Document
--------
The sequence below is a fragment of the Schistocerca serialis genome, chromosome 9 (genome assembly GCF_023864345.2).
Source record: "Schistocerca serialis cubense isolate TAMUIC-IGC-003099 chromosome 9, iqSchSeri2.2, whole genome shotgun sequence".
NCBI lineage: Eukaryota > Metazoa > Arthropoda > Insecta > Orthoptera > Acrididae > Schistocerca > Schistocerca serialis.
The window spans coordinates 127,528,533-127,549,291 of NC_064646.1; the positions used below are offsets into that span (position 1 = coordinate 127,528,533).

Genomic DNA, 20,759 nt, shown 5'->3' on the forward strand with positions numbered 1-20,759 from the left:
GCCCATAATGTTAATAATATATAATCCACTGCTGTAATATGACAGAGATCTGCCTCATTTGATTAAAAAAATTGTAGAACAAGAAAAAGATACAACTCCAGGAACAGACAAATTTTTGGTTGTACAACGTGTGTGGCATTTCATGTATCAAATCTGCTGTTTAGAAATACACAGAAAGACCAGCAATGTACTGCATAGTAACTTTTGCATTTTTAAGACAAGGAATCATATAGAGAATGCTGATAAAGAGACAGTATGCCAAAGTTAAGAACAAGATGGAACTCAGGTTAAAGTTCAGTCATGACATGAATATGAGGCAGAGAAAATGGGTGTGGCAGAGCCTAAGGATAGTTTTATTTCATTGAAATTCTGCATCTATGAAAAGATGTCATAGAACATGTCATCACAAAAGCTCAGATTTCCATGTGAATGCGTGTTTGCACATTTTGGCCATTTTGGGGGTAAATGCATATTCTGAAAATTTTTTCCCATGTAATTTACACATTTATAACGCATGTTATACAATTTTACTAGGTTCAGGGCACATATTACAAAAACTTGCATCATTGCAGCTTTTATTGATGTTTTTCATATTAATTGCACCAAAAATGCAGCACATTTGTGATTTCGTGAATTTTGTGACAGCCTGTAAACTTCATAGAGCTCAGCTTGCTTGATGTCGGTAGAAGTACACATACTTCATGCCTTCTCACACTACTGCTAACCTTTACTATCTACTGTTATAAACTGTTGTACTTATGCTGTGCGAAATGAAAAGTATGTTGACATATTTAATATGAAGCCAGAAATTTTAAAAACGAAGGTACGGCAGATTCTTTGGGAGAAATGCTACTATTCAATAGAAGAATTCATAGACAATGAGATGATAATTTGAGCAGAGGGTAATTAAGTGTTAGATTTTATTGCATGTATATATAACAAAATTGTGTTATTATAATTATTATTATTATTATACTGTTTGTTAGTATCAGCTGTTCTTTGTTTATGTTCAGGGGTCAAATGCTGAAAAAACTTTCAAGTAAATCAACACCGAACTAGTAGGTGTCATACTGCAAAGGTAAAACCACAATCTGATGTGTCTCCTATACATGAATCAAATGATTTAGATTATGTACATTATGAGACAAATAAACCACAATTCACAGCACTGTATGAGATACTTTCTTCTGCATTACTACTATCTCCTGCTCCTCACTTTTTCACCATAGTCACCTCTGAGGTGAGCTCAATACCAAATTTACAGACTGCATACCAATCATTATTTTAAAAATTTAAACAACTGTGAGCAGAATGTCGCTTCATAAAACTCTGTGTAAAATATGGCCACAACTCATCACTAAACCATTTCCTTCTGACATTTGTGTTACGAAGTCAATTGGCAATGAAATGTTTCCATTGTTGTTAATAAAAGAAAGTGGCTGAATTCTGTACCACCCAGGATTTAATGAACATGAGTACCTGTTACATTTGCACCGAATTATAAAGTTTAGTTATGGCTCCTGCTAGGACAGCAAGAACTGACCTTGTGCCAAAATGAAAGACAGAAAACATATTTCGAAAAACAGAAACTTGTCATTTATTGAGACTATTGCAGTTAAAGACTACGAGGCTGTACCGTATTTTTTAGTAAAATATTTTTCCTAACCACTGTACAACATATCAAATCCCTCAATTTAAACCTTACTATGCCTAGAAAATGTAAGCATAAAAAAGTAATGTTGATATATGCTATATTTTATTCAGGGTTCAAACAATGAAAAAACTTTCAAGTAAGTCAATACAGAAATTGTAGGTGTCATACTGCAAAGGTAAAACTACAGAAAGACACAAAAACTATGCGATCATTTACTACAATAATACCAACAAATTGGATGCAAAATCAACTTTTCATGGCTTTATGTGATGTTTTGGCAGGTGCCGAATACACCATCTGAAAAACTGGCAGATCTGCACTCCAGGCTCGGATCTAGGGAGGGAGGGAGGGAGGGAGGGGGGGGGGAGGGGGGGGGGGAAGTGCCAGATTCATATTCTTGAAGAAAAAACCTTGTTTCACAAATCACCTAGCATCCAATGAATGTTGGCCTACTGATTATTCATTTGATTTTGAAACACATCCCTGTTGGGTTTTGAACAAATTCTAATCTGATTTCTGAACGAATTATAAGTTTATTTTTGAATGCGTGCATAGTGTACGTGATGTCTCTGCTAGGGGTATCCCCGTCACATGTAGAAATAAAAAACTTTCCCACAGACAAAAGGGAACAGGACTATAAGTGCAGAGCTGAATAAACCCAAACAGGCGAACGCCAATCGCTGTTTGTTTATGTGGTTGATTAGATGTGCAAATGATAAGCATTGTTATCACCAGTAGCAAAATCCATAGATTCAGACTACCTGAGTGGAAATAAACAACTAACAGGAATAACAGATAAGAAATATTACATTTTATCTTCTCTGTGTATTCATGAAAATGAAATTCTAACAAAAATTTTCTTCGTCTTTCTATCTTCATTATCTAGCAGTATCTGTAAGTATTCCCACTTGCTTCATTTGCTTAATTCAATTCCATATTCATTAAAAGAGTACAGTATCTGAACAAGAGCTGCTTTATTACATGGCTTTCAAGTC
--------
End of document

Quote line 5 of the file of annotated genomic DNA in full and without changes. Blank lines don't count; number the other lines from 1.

Genomic DNA, 20,759 nt, shown 5'->3' on the forward strand with positions numbered 1-20,759 from the left: